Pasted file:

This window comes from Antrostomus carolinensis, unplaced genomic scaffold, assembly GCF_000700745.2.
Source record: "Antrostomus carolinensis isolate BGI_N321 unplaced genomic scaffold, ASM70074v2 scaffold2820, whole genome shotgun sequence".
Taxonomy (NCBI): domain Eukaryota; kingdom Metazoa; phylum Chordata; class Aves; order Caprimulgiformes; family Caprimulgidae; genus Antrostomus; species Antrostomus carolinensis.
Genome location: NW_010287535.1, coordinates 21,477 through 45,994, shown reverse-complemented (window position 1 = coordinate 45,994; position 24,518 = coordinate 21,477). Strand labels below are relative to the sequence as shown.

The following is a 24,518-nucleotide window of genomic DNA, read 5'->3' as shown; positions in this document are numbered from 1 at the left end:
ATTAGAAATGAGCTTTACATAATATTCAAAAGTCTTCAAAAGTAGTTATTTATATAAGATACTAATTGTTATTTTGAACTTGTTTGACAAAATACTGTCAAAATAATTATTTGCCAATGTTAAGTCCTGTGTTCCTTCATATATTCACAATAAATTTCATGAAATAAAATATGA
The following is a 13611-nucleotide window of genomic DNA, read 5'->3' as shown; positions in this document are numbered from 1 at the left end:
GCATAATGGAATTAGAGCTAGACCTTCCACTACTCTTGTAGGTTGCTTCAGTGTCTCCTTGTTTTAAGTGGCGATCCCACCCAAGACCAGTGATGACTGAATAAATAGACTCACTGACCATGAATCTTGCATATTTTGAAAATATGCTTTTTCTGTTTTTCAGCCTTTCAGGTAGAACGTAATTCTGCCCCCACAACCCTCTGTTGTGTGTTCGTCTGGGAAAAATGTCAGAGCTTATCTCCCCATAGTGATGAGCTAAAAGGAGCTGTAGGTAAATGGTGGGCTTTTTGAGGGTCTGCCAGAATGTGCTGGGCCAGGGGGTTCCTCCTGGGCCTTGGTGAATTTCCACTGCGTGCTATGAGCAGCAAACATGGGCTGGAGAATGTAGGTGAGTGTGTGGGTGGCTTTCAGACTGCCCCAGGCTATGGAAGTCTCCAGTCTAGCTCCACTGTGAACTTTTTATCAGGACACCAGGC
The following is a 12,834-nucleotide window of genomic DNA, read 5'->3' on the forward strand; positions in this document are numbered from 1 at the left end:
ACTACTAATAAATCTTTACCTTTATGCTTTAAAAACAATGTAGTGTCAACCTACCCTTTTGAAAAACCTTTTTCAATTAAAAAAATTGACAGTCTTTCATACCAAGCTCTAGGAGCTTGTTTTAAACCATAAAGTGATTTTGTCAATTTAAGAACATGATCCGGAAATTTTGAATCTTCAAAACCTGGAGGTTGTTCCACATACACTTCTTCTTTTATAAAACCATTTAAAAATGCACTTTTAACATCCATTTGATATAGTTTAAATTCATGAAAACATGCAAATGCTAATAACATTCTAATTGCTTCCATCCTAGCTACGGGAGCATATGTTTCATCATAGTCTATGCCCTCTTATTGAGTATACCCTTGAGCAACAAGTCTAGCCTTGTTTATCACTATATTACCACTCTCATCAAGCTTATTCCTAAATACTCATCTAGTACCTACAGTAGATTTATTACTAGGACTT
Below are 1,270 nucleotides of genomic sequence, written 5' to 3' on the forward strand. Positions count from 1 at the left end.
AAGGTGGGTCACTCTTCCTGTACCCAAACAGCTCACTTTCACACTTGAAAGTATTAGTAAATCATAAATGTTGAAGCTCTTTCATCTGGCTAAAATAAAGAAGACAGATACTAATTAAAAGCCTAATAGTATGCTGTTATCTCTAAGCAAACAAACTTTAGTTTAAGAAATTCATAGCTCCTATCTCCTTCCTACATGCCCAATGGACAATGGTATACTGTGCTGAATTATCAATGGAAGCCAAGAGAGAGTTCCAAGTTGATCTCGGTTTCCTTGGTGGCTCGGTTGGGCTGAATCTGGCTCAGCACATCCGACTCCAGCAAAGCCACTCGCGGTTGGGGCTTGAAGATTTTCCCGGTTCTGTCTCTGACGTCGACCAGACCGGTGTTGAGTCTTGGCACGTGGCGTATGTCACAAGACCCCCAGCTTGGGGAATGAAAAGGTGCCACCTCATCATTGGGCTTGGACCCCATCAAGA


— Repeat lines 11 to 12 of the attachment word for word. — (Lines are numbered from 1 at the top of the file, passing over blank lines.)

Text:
Below are 1,270 nucleotides of genomic sequence, written 5' to 3' on the forward strand. Positions count from 1 at the left end.
AAGGTGGGTCACTCTTCCTGTACCCAAACAGCTCACTTTCACACTTGAAAGTATTAGTAAATCATAAATGTTGAAGCTCTTTCATCTGGCTAAAATAAAGAAGACAGATACTAATTAAAAGCCTAATAGTATGCTGTTATCTCTAAGCAAACAAACTTTAGTTTAAGAAATTCATAGCTCCTATCTCCTTCCTACATGCCCAATGGACAATGGTATACTGTGCTGAATTATCAATGGAAGCCAAGAGAGAGTTCCAAGTTGATCTCGGTTTCCTTGGTGGCTCGGTTGGGCTGAATCTGGCTCAGCACATCCGACTCCAGCAAAGCCACTCGCGGTTGGGGCTTGAAGATTTTCCCGGTTCTGTCTCTGACGTCGACCAGACCGGTGTTGAGTCTTGGCACGTGGCGTATGTCACAAGACCCCCAGCTTGGGGAATGAAAAGGTGCCACCTCATCATTGGGCTTGGACCCCATCAAGA